NOTE: Gaol delivery "fiats" are official orders issued by the court of assize, signed by the judges. They can range from a summary of a trial and sentencing, to a confirmation that someone is still in prison. The records of the actual trials do not survive in the Bristol archives.
Monday 19 August 1751
James Morgan. Tryed for an Attempt to commit the detestable Crime of Buggery. Acquitted.
31 August 1753
William Cottle. Convicted of an Assault on Henry Tracey with Intent to commit the detestable Crime of Buggary. To pay a Fine of Six Shillings and Eight Pence. To stand in the Pillory for one hour on Saturday the twenty second of September between the Hours of 11 & 1. To be imprisoned 12 Calendar Months And at the Expiration of that time, to find Suretys for his good behaviour for 2 years, himself in 40 £ & Suretys in 20 £ each, to the Approbation of the Mayor and Alderman of this City or any Three of them whereof the Mayor for the Time being to be One.[Cottle was among a number of prisoners brought before the court on Saturday 7 September 1754, when the judges ordered "Let them remain upon their former Orders." This happened again in the court review of Friday 15 August 1755, so he served his two-year prison sentence, though it is not recorded if he found the sureties necessary for his release.]
William Critichett otherwise Critchard, Richard Arnold. Severall convicted of the detestable Crime of Felony and Buggary. Let them be severally Hanged by the Neck until they shall be Severally Dead.[Their arrest was reported on 19 September 1752. See Newspaper Reports, 1752.]
Saturday 19 August 1758
Michael Nevil Davell. Convicted of having Assaulted John Bryant with intent to commit the Horrid Crime of Buggary. To stand on the Pillory One Hour between the Hours of Twelve and Two, To stand committed to the Gaol of Newgate in the said City four Calendar Months. Then to find two Suretys for his good Behaviour for Twelve Calendar Months more, himself in Forty Pounds and his Suretys in Twenty Pounds each, And to stand further Committed 'til the whole shall be performed.
Thursday 7 May 1761
William Dillon Sheppard. Convicted of the Horrid Crime of Felony and Buggery. Let him be hanged by the Neck until he shall be dead.Saturday 24 May 1766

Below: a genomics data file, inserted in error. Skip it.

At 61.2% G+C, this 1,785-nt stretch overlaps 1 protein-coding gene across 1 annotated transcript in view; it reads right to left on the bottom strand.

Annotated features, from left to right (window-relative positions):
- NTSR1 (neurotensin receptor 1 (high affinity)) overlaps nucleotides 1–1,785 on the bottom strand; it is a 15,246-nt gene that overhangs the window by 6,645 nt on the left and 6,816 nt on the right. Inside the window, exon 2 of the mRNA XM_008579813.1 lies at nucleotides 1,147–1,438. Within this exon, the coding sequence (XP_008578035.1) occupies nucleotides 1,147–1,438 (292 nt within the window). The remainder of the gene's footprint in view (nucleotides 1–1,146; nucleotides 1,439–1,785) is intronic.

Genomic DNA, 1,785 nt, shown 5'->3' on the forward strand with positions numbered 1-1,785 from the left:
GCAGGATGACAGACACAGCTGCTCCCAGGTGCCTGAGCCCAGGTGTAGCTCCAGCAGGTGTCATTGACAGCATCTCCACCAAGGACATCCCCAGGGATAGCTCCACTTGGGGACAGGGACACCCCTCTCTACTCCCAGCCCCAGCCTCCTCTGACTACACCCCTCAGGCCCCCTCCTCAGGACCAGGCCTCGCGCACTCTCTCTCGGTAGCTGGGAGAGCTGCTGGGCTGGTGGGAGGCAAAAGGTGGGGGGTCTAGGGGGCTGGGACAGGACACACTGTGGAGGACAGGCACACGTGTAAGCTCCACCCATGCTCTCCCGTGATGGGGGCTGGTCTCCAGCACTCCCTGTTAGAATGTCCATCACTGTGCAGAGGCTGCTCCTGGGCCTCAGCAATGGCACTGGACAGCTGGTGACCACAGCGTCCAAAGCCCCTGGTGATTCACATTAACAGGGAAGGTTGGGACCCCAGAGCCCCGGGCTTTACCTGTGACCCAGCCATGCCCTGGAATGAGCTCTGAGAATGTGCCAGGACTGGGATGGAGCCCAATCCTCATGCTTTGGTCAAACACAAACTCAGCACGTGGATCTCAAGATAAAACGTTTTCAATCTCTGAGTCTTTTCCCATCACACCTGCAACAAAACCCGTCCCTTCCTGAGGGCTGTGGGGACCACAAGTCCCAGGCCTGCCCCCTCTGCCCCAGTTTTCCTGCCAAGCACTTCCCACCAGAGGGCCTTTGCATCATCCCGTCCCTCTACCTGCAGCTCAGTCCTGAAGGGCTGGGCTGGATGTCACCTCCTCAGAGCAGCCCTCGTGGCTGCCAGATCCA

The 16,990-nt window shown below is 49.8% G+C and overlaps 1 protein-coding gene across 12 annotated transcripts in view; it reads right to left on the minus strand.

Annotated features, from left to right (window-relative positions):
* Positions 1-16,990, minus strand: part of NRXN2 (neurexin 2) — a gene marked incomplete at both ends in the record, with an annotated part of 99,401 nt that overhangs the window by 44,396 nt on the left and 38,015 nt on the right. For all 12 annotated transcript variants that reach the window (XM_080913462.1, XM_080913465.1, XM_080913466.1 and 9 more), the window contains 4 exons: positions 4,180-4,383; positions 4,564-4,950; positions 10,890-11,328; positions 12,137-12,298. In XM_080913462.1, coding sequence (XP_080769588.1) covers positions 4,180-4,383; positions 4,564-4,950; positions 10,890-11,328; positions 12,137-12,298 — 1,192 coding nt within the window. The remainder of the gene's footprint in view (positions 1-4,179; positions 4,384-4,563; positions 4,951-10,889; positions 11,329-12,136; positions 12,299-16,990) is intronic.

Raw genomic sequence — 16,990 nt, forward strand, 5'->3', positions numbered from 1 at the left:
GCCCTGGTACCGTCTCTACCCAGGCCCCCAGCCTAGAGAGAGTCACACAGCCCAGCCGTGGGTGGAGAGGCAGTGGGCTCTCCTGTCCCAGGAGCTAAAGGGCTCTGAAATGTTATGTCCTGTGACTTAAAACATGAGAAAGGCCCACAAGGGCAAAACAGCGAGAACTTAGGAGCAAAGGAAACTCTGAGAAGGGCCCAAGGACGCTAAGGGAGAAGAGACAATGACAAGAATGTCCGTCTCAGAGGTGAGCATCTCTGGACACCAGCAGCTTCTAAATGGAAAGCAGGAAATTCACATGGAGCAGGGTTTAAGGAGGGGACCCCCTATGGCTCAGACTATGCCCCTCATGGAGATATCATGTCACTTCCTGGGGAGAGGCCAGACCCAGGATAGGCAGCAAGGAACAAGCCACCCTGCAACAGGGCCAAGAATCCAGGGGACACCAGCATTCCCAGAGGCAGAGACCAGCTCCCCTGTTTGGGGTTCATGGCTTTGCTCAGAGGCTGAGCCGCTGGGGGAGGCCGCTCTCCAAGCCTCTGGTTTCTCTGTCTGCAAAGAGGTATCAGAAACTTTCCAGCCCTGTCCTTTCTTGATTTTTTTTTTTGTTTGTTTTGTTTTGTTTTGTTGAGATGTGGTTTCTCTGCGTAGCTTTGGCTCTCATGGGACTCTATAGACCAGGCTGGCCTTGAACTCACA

David Cummings, John White. Convicted of a Misdemeanor, having attempted to commit the detestable Crime of Buggery with each other Let them severally stand committed to his Majesty's Gaol of Newgate in the said City & County for Twelve Calendar Months, Let them within that Time stand in and upon the Pillory for One hour, and at the Expiration of the said Twelve Months enter into Recognizances themselves £50 each, and Two Sureties for each of them in £25 each for their good Behaviour for Seven Years.
Wednesday 6 April 1774
Thomas Farley. Convicted of an Assault on Benjamin George with intent feloniously to commit with him the detestable Crime of Buggery. Let him pay a Fine of One Shilling and stand committed to his Majesty's Gaol of Newgate aforesaid for Two Calendar Months and then let him be discharged.
Monday 24 September 1781
John Burke, Benjamin Loveday. Convicted of Felony and Buggery. Let them be severally Hanged by the Neck until they shal be severally Dead.
Joseph Giles, James Lane. Severally convicted of a Misdemeanor. Let them stand severally Committed to the said Gaol of Newgate for Three Years and Let them severally find Security for their Good Behaviour for Seven Years themselves respectively in One Hundred Pounds and Two Sureties (to the Satisfaction of the Mayor of the said City and County for the Time being) in Fifty Pounds Each.[The precise "misdemeanor" is not specified, but the pattern of sentencing perhaps suggests "assault with attempt to commit sodomy".]
SOURCE: Georges Lamoine (ed.), Bristol Gaol Delivery Fiats 1741-1799 (Bristol Record Society, 1989). Many thanks to Paul Taylor for bringing these fiats to my attention.
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